Gaming Tests: Final Fantasy XIV

Despite being one number less than Final Fantasy 15, because FF14 is a massively-multiplayer online title, there are always yearly update packages which give the opportunity for graphical updates too. In 2019, FFXIV launched its Shadowbringers expansion, and an official standalone benchmark was released at the same time for users to understand what level of performance they could expect. Much like the FF15 benchmark we’ve been using for a while, this test is a long 7-minute scene of simulated gameplay within the title. There are a number of interesting graphical features, and it certainly looks more like a 2019 title than a 2010 release, which is when FF14 first came out.

With this being a standalone benchmark, we do not have to worry about updates, and the idea for these sort of tests for end-users is to keep the code base consistent. For our testing suite, we are using the following settings:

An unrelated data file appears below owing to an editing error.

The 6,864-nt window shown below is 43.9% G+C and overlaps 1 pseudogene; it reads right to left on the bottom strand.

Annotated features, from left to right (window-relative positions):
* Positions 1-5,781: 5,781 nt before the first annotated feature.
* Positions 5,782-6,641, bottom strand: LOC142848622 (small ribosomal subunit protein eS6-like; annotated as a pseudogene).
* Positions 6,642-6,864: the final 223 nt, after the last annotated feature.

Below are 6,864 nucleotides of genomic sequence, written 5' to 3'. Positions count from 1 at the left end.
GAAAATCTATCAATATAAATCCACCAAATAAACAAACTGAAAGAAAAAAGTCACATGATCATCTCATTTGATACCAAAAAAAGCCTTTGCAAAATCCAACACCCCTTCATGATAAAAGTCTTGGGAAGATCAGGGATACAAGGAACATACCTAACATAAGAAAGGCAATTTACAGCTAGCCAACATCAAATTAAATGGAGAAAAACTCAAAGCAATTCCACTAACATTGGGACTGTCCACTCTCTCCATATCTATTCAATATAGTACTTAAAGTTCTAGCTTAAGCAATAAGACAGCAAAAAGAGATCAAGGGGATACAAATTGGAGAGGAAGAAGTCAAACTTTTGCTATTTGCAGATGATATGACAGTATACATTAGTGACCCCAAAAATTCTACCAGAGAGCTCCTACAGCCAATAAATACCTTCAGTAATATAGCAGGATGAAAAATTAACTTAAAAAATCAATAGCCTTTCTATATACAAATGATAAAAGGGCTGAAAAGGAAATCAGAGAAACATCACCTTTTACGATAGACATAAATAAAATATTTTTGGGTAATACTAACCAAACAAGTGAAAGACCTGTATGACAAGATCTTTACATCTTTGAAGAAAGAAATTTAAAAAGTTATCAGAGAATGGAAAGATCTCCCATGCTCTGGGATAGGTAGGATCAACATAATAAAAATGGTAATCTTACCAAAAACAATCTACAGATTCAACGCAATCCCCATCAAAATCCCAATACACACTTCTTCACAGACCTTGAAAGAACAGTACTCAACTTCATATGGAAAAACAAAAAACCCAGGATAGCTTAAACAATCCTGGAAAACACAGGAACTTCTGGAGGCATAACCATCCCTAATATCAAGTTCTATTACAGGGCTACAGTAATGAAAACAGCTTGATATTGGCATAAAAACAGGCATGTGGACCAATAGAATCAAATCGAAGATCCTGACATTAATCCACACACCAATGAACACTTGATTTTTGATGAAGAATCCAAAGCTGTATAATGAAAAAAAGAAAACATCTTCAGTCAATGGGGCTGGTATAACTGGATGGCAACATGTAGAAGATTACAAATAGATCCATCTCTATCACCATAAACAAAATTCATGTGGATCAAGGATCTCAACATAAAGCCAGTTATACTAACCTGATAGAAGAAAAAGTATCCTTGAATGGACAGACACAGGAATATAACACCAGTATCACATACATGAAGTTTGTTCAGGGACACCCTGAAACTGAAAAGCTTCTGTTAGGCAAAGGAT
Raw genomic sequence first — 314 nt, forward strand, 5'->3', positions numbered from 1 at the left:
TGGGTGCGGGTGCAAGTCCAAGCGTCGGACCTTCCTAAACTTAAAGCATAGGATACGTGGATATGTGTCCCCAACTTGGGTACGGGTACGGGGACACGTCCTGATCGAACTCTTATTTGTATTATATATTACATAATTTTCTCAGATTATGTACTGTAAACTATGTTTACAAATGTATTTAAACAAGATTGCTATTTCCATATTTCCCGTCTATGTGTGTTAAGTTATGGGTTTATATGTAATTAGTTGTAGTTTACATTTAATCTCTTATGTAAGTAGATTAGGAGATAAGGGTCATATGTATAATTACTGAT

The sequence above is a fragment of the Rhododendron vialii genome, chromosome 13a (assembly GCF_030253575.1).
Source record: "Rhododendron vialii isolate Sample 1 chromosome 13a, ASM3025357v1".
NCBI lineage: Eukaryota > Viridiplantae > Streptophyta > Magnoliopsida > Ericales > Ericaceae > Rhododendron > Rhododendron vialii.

• 768p Minimum, 1440p Minimum, 4K Minimum, 1080p Maximum

As with the other benchmarks, we do as many runs until 10 minutes per resolution/setting combination has passed, and then take averages. Realistically, because of the length of this test, this equates to two runs per setting.

AnandTech Low Resolution
Low Quality
Medium Resolution
Low Quality
High Resolution
Low Quality
Medium Resolution
Max Quality
Average FPS

All of our benchmark results can also be found in our benchmark engine, Bench.

Gaming Tests: Deus Ex Mankind Divided Gaming Tests: Final Fantasy XV
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  • JSyrup - Wednesday, April 7, 2021 - link

    *CCDs

    I got it now. For the best of both worlds, go for the 5950X. Then, if you play games, disable 1 CCD in BIOS or leave both CCDs enabled if you do productivity. This is how to maximise performance and prevent unexpected performance drops.
    Reply
  • Sgtkeebler - Tuesday, May 11, 2021 - link

    On RDR why do higher resolutions get higher FPS than 1080p? Reply

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